Tuesday, April 24, 2012

10 Detrimental Effects Found From Helicopter Parenting

We’ve all seen helicopter parents in action: the ones who get aggressive at Easter egg hunts, and who, even at the college level, can’t stop calling to check up on their kids or crashing orientations. These well-meaning parents might think they’re doing their kids a favor, but the reality couldn’t be further from the truth: experts believe that they’re setting kids up for problems with independence, responsibility, and anxiety. Read on to learn about 10 of the ways helicopter parenting hurts.

  1. Children are more likely to be medicated for anxiety and/or depression: Researchers at the University of Tennessee at Chattanooga studied more than 300 college students in Does Hovering Matter? Helicopter Parenting and Its Effect on Well-Being. The study indicated that students with hovering parents experienced “lower psychological well-being.” Specifically, these children were more likely to be medicated for anxiety, depression, or both. Hovering parents at this level were likely to hold themselves back from constant phone calls, instead preferring to check in with their children through Facebook.
  2. Parents suffer from more anxiety too: It’s not just children feeling the anxious effects of helicopter parenting; parents report similar problems as well. A study by the Society for Research in Child Development indicated that helicopter parents suffered from mental health problems as well, stemming from an assessment of self-worth based on their children’s accomplishments. These parents reported “sadness, negative self-image and diminished contentment with life in general.” George Maxon University provost Peter Stearns indicates that parental anxiety has increased over the past 20 years due to over-involvement.
  3. Children become neurotic: Keene State College researchers have discovered that children with helicopter parents are more likely to become neurotic. Studying 300 freshmen, research indicated that these students were “less open to new ideas and actions, as well as more vulnerable, anxious and self-conscious.” Researchers point out that these factors are hardly the basis of a successful college student personality.
  4. Children feel like they lack control: When parents control nearly all aspects of a child’s life, it’s not at all surprising that these children feel as if they do not have any control in their lives. In a Current Directions in Psychological Science report, psychologists indicate that the more a parent makes decisions for adolescent children, the more the children suffer emotionally and feel a lack of control over the course of their own lives.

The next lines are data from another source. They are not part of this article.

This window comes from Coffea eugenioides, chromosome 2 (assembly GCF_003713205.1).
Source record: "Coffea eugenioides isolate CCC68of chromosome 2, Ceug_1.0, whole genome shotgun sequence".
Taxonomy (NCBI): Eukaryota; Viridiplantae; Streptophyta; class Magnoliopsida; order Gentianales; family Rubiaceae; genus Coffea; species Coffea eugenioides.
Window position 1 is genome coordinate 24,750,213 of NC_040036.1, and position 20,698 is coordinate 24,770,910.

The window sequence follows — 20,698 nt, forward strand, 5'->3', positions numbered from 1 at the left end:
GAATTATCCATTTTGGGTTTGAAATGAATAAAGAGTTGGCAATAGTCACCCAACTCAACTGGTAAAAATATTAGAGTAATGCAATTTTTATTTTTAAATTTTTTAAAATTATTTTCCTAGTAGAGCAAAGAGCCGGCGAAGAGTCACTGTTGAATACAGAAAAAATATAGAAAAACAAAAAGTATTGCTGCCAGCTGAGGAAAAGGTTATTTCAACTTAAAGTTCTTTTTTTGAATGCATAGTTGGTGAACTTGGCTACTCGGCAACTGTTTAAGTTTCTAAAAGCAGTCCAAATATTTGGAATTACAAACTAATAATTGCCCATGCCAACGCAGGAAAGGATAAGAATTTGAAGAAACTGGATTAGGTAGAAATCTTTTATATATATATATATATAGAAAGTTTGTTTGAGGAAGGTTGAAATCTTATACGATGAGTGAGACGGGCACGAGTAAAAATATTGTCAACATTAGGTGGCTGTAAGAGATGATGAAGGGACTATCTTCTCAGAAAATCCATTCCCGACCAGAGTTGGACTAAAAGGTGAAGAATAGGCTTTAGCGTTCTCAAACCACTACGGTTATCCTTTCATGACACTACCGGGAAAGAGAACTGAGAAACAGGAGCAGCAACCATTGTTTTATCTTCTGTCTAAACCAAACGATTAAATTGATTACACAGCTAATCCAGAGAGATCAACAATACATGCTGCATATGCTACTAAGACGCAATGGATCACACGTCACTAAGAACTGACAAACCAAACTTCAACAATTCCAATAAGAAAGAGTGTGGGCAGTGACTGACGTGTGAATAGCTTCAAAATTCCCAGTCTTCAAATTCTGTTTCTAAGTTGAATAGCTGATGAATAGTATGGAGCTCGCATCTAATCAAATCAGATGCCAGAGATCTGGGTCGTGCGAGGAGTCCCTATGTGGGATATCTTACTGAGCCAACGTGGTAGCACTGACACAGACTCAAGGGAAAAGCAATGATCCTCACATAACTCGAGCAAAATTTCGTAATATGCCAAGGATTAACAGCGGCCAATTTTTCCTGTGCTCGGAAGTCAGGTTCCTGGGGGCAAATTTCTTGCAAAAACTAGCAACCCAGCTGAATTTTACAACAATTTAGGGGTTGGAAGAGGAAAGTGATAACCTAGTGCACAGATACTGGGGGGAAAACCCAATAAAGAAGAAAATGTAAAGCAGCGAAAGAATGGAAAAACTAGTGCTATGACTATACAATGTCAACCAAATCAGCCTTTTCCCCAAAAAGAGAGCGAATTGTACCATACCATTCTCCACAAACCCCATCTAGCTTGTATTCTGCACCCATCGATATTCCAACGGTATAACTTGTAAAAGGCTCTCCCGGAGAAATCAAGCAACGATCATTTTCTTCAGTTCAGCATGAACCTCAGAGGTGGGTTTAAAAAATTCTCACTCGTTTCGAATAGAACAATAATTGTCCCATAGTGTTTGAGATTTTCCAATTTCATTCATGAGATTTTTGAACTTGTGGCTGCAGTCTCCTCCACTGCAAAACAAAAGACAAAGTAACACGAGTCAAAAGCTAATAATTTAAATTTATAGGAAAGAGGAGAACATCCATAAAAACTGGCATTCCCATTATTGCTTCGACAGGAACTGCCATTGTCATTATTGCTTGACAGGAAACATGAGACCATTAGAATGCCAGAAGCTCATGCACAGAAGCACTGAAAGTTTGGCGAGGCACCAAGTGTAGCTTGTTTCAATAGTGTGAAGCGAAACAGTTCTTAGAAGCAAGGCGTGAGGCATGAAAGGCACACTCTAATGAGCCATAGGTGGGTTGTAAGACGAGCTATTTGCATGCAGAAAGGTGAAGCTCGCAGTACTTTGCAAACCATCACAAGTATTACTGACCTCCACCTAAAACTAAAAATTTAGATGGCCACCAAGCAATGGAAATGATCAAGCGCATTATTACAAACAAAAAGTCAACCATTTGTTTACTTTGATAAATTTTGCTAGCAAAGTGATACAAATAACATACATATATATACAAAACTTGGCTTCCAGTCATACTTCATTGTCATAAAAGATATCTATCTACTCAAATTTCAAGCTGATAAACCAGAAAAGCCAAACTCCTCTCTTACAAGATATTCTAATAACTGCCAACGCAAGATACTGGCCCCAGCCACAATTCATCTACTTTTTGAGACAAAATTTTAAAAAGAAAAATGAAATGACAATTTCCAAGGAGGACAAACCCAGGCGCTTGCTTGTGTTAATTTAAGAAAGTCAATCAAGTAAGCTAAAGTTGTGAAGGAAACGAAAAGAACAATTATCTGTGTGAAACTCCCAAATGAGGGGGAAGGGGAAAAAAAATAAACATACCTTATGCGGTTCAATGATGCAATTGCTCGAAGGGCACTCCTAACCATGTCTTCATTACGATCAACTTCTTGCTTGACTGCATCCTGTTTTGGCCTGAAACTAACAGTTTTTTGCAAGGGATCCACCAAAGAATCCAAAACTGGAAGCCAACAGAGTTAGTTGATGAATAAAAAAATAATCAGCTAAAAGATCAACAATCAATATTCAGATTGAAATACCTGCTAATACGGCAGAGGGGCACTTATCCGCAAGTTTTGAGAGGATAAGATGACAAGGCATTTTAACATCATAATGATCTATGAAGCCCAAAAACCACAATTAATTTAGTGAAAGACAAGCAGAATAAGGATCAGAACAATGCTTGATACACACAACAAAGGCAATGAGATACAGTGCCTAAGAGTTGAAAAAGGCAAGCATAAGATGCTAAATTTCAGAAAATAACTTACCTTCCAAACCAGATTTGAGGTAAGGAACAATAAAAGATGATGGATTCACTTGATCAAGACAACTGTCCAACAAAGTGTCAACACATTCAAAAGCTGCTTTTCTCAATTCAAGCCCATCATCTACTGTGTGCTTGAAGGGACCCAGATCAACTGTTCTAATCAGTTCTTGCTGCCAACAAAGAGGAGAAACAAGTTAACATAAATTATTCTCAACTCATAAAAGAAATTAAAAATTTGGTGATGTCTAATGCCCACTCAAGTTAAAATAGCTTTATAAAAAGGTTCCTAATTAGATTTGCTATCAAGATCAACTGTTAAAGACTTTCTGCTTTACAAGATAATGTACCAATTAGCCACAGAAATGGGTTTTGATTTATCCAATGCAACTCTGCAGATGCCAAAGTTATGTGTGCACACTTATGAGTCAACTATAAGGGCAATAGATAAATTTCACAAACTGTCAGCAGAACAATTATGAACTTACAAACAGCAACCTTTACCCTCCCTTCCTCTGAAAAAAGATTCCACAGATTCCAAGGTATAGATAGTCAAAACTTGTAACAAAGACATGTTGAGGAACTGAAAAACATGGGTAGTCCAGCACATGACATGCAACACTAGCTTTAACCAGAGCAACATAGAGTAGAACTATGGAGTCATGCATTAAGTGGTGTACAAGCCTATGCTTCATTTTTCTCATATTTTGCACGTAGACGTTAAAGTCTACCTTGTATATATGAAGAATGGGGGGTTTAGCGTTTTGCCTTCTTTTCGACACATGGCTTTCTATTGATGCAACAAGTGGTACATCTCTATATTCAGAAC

5. Social and personal downsides for students: In a 2007 research project, Indiana University’s Center for Post-secondary Research associate director Jillian Kinzie indicated that helicopter parenting does have its perks: students with helicopter parents tend to be prepared with the academic skills necessary for college, as well as being more engaged and satisfied in learning. But on the downside, these same students are severely lacking in life skills, unable to manage conflict resolution, and experience difficulty with sharing and self-reliance.
  6. Kids turn into quitters: We are now seeing a generation of helicoptered children grow into adults, and a study from Jean Twenge at San Diego State University indicates that many former helicoptered children are becoming quitters. In this study, the current generation of new employees expects good pay and prestigious job status, but does not expect to put in long hours to do so. Twenge believes that these overprotected children who do not get what they want will turn into quitters, unaccustomed to failure and having to do things on their own.
  7. Lowered feelings of self-worth: Helicopter parents are often all too eager to step in and save the day when it looks like things aren’t going well for their children. But experts say this behavior is teaching kids that their parents don’t believe they’re good enough to do things on their own, undermining feelings of self-worth. By over-assisting, parents deprive their children of the satisfaction of mastering tasks they have been working toward.
  8. A lack of responsibility: Children of helicopter parents often learn that they’re not responsible for their own actions, because typically, their parents are the ones in charge of making mistakes disappear. Experts believe that these children have difficulty learning self-control. Helicopter parented adults tend to bully other people into getting what they want, rather than being responsible for their own successes.
  9. Establishing unreasonable expectations: Well-meaning parents who rush in to clear every path and solve every problem are not granting their children the opportunity to learn how to fight their own battles and accept disappointment. These children who do not handle their own problems grow up thinking that life should always be easy and happy, so when their adult lives are not so perfect, they find they have unreasonable expectations, struggles, and anxiety in the real world.
  10. An inability to be self-sufficient: For children who are coddled and spoon-fed their entire young lives, it is not at all surprising to hear that they experience difficulty in becoming self-sufficient. Educators report that helicoptered children enter schools without essential skills for self-sufficiency. They also suffer academically, experiencing trouble when they have to think critically and analytically on their own.
Taken From Online Colleges

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